ondon, June 15, GNA – The International Criminal Court (ICC) has accused the US government of using “further threats and coercive actions, including financial measures, against the Court and its officials”.

On Thursday, in retaliation for the ICC proceeding with investigations into war crimes committed in Afghanistan by all forces, including those from the US, Washington imposed visa restrictions on families of ICC officials who are already under American government sanctions.

The US Attorney General, William Barr, also announced that the Trump administration was launching an investigation into alleged corruption at the Court.

The US is not a party to the Rome Statute of the ICC.

A Court statement condemned the US action.

“These are the latest in a series of unprecedented attacks on the ICC, an independent international judicial institution, as well as on the Rome Statute system of international criminal justice, which reflects the commitment and cooperation of the ICC’s 123 States Parties, representing all regions of the world,” the statement said.

“These attacks constitute an escalation and an unacceptable attempt to interfere with the rule of law and the Court’s judicial proceedings.

“They are announced with the declared aim of influencing the actions of ICC officials in the context of the Court’s independent and objective investigations and impartial judicial proceedings.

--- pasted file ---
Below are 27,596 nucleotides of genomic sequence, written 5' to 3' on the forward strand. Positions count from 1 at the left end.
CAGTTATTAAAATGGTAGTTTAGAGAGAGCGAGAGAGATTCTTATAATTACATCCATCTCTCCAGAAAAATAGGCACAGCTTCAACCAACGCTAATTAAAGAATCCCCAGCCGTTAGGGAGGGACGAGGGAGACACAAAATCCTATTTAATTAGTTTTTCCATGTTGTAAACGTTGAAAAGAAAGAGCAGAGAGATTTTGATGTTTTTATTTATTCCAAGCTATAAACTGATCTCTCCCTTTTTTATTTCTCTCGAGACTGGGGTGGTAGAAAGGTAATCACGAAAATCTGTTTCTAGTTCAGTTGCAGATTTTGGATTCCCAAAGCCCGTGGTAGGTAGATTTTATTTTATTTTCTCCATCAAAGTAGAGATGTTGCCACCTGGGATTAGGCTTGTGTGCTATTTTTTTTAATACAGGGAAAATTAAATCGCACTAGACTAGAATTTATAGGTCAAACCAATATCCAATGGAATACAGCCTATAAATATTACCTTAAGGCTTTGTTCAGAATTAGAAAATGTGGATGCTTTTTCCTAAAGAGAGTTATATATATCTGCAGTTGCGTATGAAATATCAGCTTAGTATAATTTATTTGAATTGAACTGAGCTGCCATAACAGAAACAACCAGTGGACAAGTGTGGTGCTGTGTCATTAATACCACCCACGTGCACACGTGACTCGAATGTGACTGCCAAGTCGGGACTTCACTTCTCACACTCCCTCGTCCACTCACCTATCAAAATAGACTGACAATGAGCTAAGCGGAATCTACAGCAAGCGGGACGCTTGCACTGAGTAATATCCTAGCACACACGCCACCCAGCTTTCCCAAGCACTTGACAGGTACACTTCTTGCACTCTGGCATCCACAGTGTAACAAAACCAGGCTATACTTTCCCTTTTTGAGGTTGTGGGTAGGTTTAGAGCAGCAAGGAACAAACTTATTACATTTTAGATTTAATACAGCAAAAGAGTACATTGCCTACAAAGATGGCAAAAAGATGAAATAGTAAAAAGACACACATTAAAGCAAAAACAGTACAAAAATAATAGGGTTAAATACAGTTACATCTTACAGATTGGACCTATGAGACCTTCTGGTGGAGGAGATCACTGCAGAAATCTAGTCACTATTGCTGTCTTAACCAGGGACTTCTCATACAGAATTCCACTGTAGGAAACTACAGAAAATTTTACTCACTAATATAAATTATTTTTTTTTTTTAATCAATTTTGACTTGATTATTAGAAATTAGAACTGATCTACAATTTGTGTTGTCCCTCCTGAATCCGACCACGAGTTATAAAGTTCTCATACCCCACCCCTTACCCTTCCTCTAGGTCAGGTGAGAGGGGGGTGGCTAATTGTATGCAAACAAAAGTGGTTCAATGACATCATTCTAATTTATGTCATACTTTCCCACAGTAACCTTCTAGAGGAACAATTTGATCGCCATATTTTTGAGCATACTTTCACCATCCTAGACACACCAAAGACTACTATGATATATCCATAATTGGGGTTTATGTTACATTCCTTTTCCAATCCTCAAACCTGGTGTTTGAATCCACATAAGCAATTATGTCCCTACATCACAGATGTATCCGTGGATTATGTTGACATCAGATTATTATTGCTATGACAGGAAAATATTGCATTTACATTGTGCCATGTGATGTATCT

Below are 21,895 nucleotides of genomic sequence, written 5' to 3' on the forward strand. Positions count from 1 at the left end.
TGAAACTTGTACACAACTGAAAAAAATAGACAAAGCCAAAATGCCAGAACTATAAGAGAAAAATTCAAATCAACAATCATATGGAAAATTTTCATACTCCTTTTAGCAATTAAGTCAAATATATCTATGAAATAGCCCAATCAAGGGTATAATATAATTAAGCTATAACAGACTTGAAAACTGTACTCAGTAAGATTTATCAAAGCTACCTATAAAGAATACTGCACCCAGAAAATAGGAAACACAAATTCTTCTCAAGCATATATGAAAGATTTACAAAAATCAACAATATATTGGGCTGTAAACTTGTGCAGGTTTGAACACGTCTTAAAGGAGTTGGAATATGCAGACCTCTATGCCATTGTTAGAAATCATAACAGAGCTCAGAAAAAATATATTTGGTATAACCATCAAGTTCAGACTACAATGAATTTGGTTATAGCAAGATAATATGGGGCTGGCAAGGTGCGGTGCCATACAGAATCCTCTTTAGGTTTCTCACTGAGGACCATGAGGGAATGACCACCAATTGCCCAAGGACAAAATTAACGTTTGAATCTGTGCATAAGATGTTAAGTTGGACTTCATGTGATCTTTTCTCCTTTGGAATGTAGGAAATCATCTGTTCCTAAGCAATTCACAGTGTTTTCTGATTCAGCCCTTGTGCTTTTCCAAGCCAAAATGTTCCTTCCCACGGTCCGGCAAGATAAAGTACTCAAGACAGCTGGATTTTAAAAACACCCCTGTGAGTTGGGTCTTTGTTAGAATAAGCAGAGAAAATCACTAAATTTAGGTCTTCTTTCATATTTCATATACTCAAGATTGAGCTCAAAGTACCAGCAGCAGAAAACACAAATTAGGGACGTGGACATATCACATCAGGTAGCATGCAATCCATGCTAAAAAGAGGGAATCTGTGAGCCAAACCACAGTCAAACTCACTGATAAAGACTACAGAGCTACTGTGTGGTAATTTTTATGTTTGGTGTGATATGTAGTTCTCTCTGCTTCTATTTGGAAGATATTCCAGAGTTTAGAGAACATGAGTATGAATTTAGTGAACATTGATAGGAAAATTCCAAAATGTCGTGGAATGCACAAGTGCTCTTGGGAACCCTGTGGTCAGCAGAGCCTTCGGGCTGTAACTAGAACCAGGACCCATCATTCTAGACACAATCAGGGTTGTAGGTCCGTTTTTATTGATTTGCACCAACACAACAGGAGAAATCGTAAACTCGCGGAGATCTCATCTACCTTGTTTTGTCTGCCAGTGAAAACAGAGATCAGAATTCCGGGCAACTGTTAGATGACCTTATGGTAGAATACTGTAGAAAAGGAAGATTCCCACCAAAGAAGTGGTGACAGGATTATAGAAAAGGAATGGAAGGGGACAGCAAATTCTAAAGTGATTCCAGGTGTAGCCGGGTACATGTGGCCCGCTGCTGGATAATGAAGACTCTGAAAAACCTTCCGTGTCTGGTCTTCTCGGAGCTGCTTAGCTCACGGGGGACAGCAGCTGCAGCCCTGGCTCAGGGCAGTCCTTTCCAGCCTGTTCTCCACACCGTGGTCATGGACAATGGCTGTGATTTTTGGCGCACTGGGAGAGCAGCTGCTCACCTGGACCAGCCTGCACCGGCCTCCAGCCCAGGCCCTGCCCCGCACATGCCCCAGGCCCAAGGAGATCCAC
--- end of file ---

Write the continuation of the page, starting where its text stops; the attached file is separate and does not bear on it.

“An attack on the ICC also represents an attack against the interests of victims of atrocity crimes, for many of whom the Court represents the last hope for justice,” the statement added.

The ICC said that it “stands firmly by its staff and officials and remains unwavering in its commitment to discharging, independently and impartially, the mandate bestowed upon it by the Rome Statute and the states that are party to it”.

The President of the Assembly of States Parties (ASP), O-Gon Kwon, also rejected the measures announced by the US.

“These measures are unprecedented.,” he said.

“They undermine our common endeavour to fight impunity and to ensure accountability for mass atrocities.
“I deeply regret measures targeting Court officials, staff and their families.”
Mr Kwon, who is South Korean, added: “I will convene an extraordinary meeting of the Bureau of the Assembly next week to consider how to renew our unwavering commitment to the Court.”

The Bureau consists of a President and two Vice Presidents and 18 members elected by the Assembly for three-year terms.

The ASP, the management oversight and legislative body of the ICC, and the Court have begun a wide-ranging review of the Rome Statute to strengthen it powers to ensure “effective and efficient accountability for atrocity crimes”.

The ASP comprises representatives of states that have ratified or acceded to the Rome Statute.

Mr. Kwon was elected President of the Assembly for a three-year mandate in December 2017.

Crucial elections are scheduled for December at the next ASP meeting in New York when six judges and a new Prosecutor will be elected.


By Media1

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